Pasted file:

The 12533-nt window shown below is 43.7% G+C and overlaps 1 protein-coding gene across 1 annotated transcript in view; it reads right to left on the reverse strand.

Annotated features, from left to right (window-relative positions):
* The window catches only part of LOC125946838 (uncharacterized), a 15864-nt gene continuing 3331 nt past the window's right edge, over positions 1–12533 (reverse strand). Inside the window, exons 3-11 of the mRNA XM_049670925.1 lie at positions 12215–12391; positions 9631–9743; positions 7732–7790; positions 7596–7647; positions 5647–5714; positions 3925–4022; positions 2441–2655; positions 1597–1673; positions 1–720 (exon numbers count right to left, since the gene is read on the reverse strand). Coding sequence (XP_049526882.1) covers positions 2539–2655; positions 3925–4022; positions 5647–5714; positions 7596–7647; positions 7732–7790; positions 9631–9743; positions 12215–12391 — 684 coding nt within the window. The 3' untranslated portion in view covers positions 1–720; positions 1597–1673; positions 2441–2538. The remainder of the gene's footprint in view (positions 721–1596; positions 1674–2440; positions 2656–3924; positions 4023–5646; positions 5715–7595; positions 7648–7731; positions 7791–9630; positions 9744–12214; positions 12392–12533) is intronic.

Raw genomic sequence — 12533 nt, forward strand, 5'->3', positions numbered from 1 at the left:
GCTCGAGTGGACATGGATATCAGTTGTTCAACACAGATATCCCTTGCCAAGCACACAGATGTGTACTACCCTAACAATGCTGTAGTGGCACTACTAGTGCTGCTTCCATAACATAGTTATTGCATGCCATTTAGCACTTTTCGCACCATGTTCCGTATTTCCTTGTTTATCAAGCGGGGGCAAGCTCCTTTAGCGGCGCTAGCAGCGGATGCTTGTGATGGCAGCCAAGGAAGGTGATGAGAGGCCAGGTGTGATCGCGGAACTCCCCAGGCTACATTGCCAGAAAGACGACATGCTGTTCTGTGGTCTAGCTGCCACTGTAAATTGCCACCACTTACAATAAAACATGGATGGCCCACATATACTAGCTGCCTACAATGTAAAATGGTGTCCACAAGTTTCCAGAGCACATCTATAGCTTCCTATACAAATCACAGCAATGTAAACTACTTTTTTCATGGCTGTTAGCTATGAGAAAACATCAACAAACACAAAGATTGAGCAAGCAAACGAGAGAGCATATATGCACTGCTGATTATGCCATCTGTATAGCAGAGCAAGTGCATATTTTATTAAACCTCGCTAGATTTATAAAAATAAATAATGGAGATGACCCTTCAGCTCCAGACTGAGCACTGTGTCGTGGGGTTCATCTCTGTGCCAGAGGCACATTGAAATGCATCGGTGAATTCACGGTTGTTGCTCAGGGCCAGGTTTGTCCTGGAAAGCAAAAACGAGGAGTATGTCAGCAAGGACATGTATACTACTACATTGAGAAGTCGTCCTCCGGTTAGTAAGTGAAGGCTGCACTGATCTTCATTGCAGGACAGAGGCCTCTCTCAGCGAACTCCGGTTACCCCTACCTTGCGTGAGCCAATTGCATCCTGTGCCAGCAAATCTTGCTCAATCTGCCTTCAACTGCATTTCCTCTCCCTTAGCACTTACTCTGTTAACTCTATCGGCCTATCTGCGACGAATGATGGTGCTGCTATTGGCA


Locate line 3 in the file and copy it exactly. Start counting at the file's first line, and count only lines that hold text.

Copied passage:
* The window catches only part of LOC125946838 (uncharacterized), a 15864-nt gene continuing 3331 nt past the window's right edge, over positions 1–12533 (reverse strand). Inside the window, exons 3-11 of the mRNA XM_049670925.1 lie at positions 12215–12391; positions 9631–9743; positions 7732–7790; positions 7596–7647; positions 5647–5714; positions 3925–4022; positions 2441–2655; positions 1597–1673; positions 1–720 (exon numbers count right to left, since the gene is read on the reverse strand). Coding sequence (XP_049526882.1) covers positions 2539–2655; positions 3925–4022; positions 5647–5714; positions 7596–7647; positions 7732–7790; positions 9631–9743; positions 12215–12391 — 684 coding nt within the window. The 3' untranslated portion in view covers positions 1–720; positions 1597–1673; positions 2441–2538. The remainder of the gene's footprint in view (positions 721–1596; positions 1674–2440; positions 2656–3924; positions 4023–5646; positions 5715–7595; positions 7648–7731; positions 7791–9630; positions 9744–12214; positions 12392–12533) is intronic.